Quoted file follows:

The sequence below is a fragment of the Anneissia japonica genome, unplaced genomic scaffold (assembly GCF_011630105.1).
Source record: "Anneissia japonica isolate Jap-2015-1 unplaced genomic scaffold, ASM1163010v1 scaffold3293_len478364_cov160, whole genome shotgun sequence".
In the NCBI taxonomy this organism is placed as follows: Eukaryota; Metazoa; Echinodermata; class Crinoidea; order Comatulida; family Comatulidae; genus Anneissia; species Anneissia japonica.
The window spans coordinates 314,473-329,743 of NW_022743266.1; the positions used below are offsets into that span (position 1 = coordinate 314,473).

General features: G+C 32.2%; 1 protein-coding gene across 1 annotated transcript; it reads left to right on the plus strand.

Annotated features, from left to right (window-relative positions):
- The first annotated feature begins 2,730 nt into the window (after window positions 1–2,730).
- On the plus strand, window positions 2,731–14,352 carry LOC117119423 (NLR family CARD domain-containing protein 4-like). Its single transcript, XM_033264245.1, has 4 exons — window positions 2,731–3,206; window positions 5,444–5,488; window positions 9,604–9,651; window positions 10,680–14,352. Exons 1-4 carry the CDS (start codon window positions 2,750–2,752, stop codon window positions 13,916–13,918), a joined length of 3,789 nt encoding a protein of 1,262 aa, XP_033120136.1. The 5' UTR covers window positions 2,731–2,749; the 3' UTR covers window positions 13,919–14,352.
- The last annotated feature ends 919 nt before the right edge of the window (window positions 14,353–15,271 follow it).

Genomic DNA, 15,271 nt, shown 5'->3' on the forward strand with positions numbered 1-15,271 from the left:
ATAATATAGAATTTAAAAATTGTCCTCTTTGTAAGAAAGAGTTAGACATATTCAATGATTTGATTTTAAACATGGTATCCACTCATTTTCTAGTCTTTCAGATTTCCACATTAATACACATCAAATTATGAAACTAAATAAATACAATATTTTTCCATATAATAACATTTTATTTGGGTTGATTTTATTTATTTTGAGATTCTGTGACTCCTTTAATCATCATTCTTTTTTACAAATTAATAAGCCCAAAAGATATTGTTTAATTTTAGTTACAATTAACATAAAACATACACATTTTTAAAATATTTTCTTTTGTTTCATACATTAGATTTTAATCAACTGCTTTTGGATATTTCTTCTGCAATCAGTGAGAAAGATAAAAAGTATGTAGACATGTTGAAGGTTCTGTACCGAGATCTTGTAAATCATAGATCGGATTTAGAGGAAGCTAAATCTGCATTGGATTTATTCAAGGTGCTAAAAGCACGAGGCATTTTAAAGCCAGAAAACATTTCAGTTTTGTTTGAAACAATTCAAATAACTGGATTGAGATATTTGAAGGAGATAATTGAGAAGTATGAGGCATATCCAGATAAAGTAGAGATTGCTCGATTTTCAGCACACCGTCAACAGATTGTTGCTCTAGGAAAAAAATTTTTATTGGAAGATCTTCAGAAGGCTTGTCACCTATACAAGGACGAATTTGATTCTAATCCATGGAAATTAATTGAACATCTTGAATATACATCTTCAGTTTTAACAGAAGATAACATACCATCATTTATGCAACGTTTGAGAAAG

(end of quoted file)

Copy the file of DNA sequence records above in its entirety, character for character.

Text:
The sequence below is a fragment of the Anneissia japonica genome, unplaced genomic scaffold (assembly GCF_011630105.1).
Source record: "Anneissia japonica isolate Jap-2015-1 unplaced genomic scaffold, ASM1163010v1 scaffold3293_len478364_cov160, whole genome shotgun sequence".
In the NCBI taxonomy this organism is placed as follows: Eukaryota; Metazoa; Echinodermata; class Crinoidea; order Comatulida; family Comatulidae; genus Anneissia; species Anneissia japonica.
The window spans coordinates 314,473-329,743 of NW_022743266.1; the positions used below are offsets into that span (position 1 = coordinate 314,473).

General features: G+C 32.2%; 1 protein-coding gene across 1 annotated transcript; it reads left to right on the plus strand.

Annotated features, from left to right (window-relative positions):
- The first annotated feature begins 2,730 nt into the window (after window positions 1–2,730).
- On the plus strand, window positions 2,731–14,352 carry LOC117119423 (NLR family CARD domain-containing protein 4-like). Its single transcript, XM_033264245.1, has 4 exons — window positions 2,731–3,206; window positions 5,444–5,488; window positions 9,604–9,651; window positions 10,680–14,352. Exons 1-4 carry the CDS (start codon window positions 2,750–2,752, stop codon window positions 13,916–13,918), a joined length of 3,789 nt encoding a protein of 1,262 aa, XP_033120136.1. The 5' UTR covers window positions 2,731–2,749; the 3' UTR covers window positions 13,919–14,352.
- The last annotated feature ends 919 nt before the right edge of the window (window positions 14,353–15,271 follow it).

Genomic DNA, 15,271 nt, shown 5'->3' on the forward strand with positions numbered 1-15,271 from the left:
ATAATATAGAATTTAAAAATTGTCCTCTTTGTAAGAAAGAGTTAGACATATTCAATGATTTGATTTTAAACATGGTATCCACTCATTTTCTAGTCTTTCAGATTTCCACATTAATACACATCAAATTATGAAACTAAATAAATACAATATTTTTCCATATAATAACATTTTATTTGGGTTGATTTTATTTATTTTGAGATTCTGTGACTCCTTTAATCATCATTCTTTTTTACAAATTAATAAGCCCAAAAGATATTGTTTAATTTTAGTTACAATTAACATAAAACATACACATTTTTAAAATATTTTCTTTTGTTTCATACATTAGATTTTAATCAACTGCTTTTGGATATTTCTTCTGCAATCAGTGAGAAAGATAAAAAGTATGTAGACATGTTGAAGGTTCTGTACCGAGATCTTGTAAATCATAGATCGGATTTAGAGGAAGCTAAATCTGCATTGGATTTATTCAAGGTGCTAAAAGCACGAGGCATTTTAAAGCCAGAAAACATTTCAGTTTTGTTTGAAACAATTCAAATAACTGGATTGAGATATTTGAAGGAGATAATTGAGAAGTATGAGGCATATCCAGATAAAGTAGAGATTGCTCGATTTTCAGCACACCGTCAACAGATTGTTGCTCTAGGAAAAAAATTTTTATTGGAAGATCTTCAGAAGGCTTGTCACCTATACAAGGACGAATTTGATTCTAATCCATGGAAATTAATTGAACATCTTGAATATACATCTTCAGTTTTAACAGAAGATAACATACCATCATTTATGCAACGTTTGAGAAAG